As for what sound quality goes, I have to say that the SSP impressed me more right out of the box for what a budget $40 earphone could perform. However, the ‘magic’ didn’t last for too long, as after a proper and critical listening time certain limitations became more obvious. Even so, the SSP holds a pretty good value rating, and actually does sound good enough for its very specific tuning.
The overall signature of the SSP differs from the mainstream sharp v-shaped or warm to bass-heavy response found on many budget earphones. And that’s a good thing. But also deviates from the more neutral or balanced sound of own MoonDrop higher models. Instead, the SSP has a more flavored kind of sound with a slightly lifted bass and a much more enhanced, very forward upper-midrange (and lower-treble) focus.
The bass elevation is mainly in the mid-bass area, giving sufficient punch as to avoid sounding flat and adds a soft sense of warmth to the overall presentation. Far from sounding excessive or heavy and yet enjoyable. Sub-bass is rather subdued, limited in extension and lacks authority and rumble; hard to complain for its low price, though you can still find a more convincing performance on other in-ear options. Control and speed are decent, yet layering and depth are lacking. Upper-bass is very moderate and leads to a very clean transition to the lower-mids.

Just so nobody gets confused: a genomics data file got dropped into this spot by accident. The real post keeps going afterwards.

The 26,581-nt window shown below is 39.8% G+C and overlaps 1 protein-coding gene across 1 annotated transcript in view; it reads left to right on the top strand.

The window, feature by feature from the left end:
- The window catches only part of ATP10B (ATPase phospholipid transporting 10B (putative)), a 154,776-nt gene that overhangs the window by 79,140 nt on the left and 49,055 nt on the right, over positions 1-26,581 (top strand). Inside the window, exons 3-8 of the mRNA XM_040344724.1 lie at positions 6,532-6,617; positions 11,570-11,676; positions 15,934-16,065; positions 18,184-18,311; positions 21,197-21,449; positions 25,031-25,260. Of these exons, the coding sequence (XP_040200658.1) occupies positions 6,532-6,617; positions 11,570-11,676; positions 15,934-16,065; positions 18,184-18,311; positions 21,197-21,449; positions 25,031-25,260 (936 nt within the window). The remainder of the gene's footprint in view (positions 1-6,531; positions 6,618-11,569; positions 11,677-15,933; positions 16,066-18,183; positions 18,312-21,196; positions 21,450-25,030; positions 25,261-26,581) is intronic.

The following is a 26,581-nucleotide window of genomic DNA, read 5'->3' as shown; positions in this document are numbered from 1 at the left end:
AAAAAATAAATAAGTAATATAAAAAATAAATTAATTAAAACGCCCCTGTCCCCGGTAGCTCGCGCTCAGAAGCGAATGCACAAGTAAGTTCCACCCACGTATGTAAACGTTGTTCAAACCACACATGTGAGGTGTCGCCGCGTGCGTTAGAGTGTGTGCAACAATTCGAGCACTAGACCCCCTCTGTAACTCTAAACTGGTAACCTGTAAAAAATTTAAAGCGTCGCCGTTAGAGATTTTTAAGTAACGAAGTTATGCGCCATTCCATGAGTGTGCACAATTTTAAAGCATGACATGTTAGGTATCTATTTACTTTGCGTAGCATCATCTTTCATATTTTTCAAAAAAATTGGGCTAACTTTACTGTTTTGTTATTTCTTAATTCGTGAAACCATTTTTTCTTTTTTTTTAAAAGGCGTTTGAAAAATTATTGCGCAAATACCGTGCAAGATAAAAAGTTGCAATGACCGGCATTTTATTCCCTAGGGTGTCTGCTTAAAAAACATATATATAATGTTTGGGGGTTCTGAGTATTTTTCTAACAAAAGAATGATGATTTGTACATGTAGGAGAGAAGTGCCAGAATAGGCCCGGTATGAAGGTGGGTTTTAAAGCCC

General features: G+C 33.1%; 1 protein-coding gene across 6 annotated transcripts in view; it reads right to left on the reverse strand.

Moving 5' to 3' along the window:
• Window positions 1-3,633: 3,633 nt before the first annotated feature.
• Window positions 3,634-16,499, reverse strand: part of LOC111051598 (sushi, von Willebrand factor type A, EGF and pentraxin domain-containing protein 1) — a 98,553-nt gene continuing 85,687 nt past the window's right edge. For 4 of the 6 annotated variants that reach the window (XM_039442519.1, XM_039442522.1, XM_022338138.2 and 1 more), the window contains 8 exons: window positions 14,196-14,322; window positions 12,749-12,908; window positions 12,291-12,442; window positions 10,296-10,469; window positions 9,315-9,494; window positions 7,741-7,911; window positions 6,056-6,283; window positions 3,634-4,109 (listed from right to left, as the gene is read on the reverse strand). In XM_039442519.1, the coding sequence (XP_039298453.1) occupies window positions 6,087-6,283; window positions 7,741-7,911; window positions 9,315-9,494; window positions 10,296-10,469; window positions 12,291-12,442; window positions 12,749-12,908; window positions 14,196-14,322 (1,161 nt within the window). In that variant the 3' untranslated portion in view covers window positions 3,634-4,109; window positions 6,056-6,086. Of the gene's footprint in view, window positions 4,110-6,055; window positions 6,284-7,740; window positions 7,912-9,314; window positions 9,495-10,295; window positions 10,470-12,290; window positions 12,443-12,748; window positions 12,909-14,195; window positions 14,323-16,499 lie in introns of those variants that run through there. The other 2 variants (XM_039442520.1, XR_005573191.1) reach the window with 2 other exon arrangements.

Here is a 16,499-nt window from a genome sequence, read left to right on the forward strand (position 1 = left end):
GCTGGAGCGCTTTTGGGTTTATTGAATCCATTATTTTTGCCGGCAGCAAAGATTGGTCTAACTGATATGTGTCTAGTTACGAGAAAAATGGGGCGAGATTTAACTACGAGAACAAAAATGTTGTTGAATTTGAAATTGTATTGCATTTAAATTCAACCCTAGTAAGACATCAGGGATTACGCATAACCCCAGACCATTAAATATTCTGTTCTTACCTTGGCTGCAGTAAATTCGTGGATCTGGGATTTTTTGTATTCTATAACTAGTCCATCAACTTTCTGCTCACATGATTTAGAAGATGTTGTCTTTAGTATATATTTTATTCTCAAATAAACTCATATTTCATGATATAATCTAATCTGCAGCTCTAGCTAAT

Midrange is anything but balanced. The SSP puts a clear differentiation between lower and upper midrange. Low-mids are recessed and distant, thin in body, lean and unengaging; instruments here lack texture and authority and male vocals sound unnatural (well, maybe if listening to Asian music, e.g. J-Pop/Rock or anison, where male singers are usually more high-pitched closer to female’s then the SSP could be suitable). In high contrast, upper-mids to lower-treble are very elevated. It gets to the point of being ‘shouty’, and occasionally can be too much. This is the main focused area of the SSP’s sound. The good part is that there are no peaks here, so as forward as it may sound it is surprisingly not sibilant, harsh or sharp; if anything, it can be a bit aggressive, but not tiring over long listening periods. Female vocals are always very forward and fairly well textured with some touch of sweetness. Electric guitars are crunchy and energetic, though acoustic guitars are not so natural.
Reaching the upper treble region, the SSP is rather laid-back, limited and rolled-off. On the technical side, the level of detail is good for the price. Soundstage is narrow with little right to left expansion, more intimate and 2D-sounding. Air is missing and there is a lack of instruments’ separation and improper imaging. I think it is more due to the very specific tuning than the Beryllium dynamic driver used on the SSP.
Hidizs MS1 (Rainbow) / H1
The MS1 has a mild v-shaped signature, sounding more even from lows to highs. It has a bit more mid-bass impact and less roll-off sub-bass. Treble is also more balanced, unlike the lower-treble focus of the SSP, but the MS1 is not as smooth and controlled. The midrange is much more linear and neutral, where low and upper mids are more equally presented. The MS1 has more air too, while the SPP is clearly more suited for female vocals.
The IT00 is pretty much the opposite of the SSP in sound signature. It sounds dark and smooth and laid-back, with much more emphasis on the bass and low-midrange range. The whole bass has still better quality than the SSP, more extension, finer layering, depth and more impressive impact. Lower midrange is thick and elevated next to the calmer, shadowed upper midrange that sounds muffled and less engaging. Despite the laid-back treble it extends less than the SSP reach. Soundstage is greater on the IT00.